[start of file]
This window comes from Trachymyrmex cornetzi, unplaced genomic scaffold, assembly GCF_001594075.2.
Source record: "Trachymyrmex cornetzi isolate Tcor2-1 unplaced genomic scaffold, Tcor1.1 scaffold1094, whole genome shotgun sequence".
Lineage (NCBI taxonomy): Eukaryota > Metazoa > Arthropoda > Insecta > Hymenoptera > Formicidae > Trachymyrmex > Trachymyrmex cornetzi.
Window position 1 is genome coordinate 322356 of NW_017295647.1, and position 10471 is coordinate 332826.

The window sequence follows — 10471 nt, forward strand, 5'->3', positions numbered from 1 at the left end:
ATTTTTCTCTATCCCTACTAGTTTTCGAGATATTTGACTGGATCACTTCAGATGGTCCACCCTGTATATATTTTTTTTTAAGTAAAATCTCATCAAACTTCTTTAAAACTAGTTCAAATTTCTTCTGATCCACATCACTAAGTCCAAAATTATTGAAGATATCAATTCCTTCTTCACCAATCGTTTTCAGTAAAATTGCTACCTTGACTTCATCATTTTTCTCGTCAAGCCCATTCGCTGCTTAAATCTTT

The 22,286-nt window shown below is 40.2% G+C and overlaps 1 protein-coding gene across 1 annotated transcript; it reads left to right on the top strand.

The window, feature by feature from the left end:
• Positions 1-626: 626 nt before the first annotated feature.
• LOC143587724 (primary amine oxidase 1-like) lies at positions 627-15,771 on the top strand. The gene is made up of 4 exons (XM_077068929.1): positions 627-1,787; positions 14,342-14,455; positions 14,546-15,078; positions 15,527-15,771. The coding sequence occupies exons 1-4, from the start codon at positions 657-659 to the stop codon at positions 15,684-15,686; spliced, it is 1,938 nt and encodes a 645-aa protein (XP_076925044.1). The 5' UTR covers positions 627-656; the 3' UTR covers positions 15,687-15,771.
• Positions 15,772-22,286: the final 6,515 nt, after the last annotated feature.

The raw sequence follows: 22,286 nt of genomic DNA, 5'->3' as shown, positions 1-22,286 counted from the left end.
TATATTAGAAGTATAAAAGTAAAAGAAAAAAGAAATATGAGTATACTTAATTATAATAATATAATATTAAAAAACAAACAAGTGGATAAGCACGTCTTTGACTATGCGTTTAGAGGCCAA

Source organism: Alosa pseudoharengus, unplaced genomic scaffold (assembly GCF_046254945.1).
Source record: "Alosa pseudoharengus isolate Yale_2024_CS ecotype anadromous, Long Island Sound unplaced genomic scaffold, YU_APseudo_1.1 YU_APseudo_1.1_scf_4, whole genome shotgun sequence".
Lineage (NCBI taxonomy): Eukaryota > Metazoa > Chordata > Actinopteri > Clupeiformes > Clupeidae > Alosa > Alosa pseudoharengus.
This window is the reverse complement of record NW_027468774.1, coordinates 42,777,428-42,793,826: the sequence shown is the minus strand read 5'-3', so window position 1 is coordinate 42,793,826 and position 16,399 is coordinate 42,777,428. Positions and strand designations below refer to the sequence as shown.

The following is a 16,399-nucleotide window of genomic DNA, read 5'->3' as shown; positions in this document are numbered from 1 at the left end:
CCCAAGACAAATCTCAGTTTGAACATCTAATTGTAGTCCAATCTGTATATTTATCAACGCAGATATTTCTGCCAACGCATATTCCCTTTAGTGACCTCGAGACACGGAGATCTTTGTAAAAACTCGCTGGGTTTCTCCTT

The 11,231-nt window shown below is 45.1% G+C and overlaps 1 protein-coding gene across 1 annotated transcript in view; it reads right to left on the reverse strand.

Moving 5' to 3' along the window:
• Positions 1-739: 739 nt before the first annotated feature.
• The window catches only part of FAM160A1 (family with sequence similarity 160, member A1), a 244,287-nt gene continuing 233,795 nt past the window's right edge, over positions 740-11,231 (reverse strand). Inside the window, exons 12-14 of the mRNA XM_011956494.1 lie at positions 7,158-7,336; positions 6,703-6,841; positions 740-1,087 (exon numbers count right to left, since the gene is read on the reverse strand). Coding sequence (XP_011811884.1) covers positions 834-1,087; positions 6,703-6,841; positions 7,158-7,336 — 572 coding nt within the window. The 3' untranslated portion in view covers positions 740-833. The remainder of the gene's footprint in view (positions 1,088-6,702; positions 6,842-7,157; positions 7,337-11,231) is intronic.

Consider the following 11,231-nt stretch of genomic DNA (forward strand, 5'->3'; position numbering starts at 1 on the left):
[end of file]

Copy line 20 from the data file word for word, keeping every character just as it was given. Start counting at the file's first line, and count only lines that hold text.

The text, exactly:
The 11,231-nt window shown below is 45.1% G+C and overlaps 1 protein-coding gene across 1 annotated transcript in view; it reads right to left on the reverse strand.